By John Phillip Jones
“Dealing with history teaches you to be analytical and teaches you to find out what's important. Not conventional history, but the history told by the new breed of historians that show that history is linked with fact, flesh, blood, passion. It's not just about remembering dates, but it's about making the history alive.” Bertrand Tavernier.
Although Bertrand Tavernier’s early work was dominated by mysteries, he has never shied away from social commentary as can be observed in “Ça commence aujourd'hui” (1998) and “Histoires de vies brisées” (2001). His advocacy of pacifism is evident in films such as “Life and Nothing But” (1989), “Capitaine Conan” (1998).Tavernier’s awards include a BAFTA for best film in a language other than English in 1990 for “Life and Nothing But” and four César Awards. “The Princess of Montpensier” competed for the Palme d'Or at the 2010 Cannes Film Festival.
“The Princess of Montpensier” is a costume drama set during the French Wars of Religion (1562-1598). The story, loosely adapted from Mme. De La Fayette’s eponymous novel, takes place between 1568 and 1571. The plot centers around the beautiful Marie de Mezieres (Mélanie Thierry), who in spite of being in love with her cousin Henri de Guise (Gaspard Ulliel), is forced into a more advantageous marriage by her father. Her husband to be is Philippe de Montpensier (Grégoire Leprince-Ringuet) who she has never met. The consummation of their marriage, with all the public in attendance, has more the character of a business transaction than romance.However Montpensier is unable to get acquainted with his new bride as he is called to the front. His young bride is left under the protection of Count de Chabannes (Lambert Wilson), an impoverished noble who had served as her husband’s tutor some time ago.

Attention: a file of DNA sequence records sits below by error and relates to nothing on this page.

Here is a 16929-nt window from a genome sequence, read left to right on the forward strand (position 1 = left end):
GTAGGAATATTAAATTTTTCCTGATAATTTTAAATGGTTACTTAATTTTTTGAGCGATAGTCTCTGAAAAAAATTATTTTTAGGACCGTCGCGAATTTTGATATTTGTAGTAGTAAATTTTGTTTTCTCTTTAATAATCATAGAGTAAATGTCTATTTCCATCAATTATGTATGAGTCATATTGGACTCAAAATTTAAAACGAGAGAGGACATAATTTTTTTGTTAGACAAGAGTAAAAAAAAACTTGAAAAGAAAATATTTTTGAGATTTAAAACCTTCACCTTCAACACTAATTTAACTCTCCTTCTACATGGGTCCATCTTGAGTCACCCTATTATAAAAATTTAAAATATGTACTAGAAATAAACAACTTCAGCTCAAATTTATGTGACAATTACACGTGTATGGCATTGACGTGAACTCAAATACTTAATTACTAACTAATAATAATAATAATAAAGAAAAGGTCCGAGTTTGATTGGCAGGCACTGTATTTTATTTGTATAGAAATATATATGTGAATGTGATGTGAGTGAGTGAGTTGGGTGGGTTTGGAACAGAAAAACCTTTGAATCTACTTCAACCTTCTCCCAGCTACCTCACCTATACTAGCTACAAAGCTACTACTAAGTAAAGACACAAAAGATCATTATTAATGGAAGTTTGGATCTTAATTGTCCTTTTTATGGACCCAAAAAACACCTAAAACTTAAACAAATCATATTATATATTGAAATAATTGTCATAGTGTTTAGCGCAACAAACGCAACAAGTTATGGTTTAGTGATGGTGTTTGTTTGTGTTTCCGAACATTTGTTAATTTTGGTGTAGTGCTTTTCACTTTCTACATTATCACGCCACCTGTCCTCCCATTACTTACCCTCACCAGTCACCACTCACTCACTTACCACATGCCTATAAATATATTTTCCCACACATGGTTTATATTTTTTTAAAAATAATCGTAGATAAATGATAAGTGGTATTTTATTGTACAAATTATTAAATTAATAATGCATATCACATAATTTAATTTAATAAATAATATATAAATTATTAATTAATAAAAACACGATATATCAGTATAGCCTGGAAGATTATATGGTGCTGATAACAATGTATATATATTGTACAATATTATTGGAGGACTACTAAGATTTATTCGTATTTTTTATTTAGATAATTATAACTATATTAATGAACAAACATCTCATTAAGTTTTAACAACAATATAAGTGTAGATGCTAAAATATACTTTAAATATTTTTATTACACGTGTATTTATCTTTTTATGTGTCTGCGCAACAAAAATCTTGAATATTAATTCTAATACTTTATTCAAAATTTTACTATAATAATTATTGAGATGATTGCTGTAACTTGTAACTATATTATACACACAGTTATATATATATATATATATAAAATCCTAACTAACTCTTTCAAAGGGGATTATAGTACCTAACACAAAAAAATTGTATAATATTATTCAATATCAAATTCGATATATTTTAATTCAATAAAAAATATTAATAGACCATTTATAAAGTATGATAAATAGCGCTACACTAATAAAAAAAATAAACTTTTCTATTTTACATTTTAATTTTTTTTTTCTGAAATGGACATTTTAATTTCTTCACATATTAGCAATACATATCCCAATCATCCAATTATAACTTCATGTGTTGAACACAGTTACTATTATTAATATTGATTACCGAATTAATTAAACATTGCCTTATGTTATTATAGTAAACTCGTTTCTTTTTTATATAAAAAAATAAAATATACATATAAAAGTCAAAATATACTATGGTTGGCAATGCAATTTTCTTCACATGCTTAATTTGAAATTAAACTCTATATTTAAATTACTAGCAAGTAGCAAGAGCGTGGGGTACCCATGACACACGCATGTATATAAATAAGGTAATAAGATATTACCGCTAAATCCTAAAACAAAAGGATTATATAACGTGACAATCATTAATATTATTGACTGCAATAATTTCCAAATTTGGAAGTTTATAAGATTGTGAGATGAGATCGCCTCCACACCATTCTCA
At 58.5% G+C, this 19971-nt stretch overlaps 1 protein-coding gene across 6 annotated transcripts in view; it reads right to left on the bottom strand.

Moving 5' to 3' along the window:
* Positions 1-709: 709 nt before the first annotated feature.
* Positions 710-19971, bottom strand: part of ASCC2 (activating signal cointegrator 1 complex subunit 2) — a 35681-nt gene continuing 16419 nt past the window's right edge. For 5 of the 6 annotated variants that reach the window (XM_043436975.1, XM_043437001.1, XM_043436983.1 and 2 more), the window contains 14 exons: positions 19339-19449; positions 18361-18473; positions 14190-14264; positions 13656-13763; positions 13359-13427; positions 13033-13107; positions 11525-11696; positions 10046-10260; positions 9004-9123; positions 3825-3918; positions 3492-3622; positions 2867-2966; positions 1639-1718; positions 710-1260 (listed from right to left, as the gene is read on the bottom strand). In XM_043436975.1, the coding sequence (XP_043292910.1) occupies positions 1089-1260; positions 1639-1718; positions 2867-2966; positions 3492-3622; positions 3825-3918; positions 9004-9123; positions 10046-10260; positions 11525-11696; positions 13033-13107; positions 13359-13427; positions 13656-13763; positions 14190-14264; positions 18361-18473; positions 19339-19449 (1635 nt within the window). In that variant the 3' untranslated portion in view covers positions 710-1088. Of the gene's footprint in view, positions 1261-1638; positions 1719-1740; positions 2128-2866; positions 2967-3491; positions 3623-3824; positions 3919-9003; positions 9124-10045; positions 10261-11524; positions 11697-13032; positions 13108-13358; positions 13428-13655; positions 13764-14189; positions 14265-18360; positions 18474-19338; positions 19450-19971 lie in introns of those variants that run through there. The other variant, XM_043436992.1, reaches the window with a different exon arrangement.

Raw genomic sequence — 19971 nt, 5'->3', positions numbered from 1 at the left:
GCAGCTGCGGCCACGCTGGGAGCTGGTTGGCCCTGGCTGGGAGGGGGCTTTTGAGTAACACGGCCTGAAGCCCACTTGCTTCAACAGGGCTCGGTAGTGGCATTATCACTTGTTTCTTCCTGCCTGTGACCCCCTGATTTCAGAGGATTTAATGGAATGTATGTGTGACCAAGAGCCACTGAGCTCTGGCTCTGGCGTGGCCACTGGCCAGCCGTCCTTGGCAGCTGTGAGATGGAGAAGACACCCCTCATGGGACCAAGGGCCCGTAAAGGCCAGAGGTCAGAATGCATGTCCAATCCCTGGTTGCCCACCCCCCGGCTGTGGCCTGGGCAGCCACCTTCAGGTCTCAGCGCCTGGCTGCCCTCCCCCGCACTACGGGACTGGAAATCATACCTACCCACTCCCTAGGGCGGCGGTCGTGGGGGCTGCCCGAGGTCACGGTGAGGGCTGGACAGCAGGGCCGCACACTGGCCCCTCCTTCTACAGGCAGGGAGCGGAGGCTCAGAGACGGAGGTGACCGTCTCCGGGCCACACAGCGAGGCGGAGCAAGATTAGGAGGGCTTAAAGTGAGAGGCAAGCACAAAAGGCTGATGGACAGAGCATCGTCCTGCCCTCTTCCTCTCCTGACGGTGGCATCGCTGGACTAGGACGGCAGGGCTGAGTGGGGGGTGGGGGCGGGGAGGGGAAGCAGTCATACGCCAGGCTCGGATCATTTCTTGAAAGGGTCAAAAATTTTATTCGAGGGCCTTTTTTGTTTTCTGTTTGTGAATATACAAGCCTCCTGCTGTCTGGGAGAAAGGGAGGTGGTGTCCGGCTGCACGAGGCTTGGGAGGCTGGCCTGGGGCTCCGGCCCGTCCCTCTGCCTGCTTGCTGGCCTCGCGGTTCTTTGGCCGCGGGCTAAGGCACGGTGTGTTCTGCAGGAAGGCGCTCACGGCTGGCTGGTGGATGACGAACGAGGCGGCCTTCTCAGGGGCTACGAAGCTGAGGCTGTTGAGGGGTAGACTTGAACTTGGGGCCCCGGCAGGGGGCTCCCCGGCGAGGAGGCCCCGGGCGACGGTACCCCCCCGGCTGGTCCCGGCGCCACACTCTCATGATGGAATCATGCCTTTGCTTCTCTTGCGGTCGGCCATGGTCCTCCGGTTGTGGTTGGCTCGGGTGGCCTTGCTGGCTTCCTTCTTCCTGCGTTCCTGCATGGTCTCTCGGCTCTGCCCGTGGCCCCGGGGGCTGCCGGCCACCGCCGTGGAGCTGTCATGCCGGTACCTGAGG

Marie cannot forget her first love, but finds a friend in Chabannes, her tutor. Chabannes unfortunately for him soon falls under her spell. The Duke of Anjou (Raphaël Personnaz) becomes the fourth in the list admirers. An imbroglio of epic proportions ensues as the couple is called to Court in Paris. Her husband becomes jealous on account of de Guise’s pursuit of Marie, who is initially hesitant, but soon gives in to his advances. The droll Duke d’Anjou, who is to inherit the throne from his soon to be departed brother Charles IX, pulls rank to put a stop to the affair. Chabannes, caring more for her happiness than his, nobly aids the Princess to spend a night with her forbidden love.
The film’s production is spectacular with sumptuous costumes and luxurious sets. The locations go from the rustic Château de Messilhac to the majestic Château de Blois. Tavernier possesses a painter’s eye for depicting both nature and architecture. Cinematographer Bruno de Keyzer’s mastery of light and shadow is worthy of a renaissance master. His camera work is nothing short of brilliant, depicting with equal talent the luxurious interiors of Blois or the wild beauty of Auvergne. Keyzer is able to capture the essence of diverse moments such as slaughter of battle or the intimacy of the bedroom with equal skill.
This is not his first collaboration with Tavernier, both having worked together in “In the Electric Mist”(2009), “Life and Nothing But” (2009), and “La Passion de Béatrice” (1987). De Keyzer won a César for best cinematography for his work in Tavernier’s “Life and Nothing But” . This is most certainly an art house film, especially since the history may be unfamiliar outside Francophone sphere. It does however serve as a useful antidote to Ridley Scott’s forgettable “Robin Hood”.